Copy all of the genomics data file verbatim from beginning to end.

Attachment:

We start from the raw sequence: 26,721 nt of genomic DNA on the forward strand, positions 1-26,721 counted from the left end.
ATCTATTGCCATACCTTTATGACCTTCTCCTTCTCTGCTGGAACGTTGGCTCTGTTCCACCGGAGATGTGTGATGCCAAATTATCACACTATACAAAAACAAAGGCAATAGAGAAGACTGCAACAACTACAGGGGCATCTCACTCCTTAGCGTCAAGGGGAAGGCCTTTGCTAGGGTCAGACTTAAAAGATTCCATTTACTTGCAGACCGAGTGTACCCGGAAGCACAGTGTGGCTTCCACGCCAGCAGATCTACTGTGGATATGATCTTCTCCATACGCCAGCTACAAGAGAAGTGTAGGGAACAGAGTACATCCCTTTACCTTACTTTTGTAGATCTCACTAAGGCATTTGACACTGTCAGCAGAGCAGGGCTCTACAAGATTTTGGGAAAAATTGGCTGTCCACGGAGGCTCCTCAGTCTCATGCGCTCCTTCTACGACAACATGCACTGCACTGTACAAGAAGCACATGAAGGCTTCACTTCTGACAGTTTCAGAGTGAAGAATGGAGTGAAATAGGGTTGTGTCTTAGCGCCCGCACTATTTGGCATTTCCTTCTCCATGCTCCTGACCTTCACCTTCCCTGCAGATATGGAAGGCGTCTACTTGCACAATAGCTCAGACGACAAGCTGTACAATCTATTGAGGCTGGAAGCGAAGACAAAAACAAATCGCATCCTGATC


We start from the raw sequence: 26,721 nt of genomic DNA on the forward strand, positions 1-26,721 counted from the left end.
ATCTATTGCCATACCTTTATGACCTTCTCCTTCTCTGCTGGAACGTTGGCTCTGTTCCACCGGAGATGTGTGATGCCAAATTATCACACTATACAAAAACAAAGGCAATAGAGAAGACTGCAACAACTACAGGGGCATCTCACTCCTTAGCGTCAAGGGGAAGGCCTTTGCTAGGGTCAGACTTAAAAGATTCCATTTACTTGCAGACCGAGTGTACCCGGAAGCACAGTGTGGCTTCCACGCCAGCAGATCTACTGTGGATATGATCTTCTCCATACGCCAGCTACAAGAGAAGTGTAGGGAACAGAGTACATCCCTTTACCTTACTTTTGTAGATCTCACTAAGGCATTTGACACTGTCAGCAGAGCAGGGCTCTACAAGATTTTGGGAAAAATTGGCTGTCCACGGAGGCTCCTCAGTCTCATGCGCTCCTTCTACGACAACATGCACTGCACTGTACAAGAAGCACATGAAGGCTTCACTTCTGACAGTTTCAGAGTGAAGAATGGAGTGAAATAGGGTTGTGTCTTAGCGCCCGCACTATTTGGCATTTCCTTCTCCATGCTCCTGACCTTCACCTTCCCTGCAGATATGGAAGGCGTCTACTTGCACAATAGCTCAGACGACAAGCTGTACAATCTATTGAGGCTGGAAGCGAAGACAAAAACAAATCGCATCCTGATC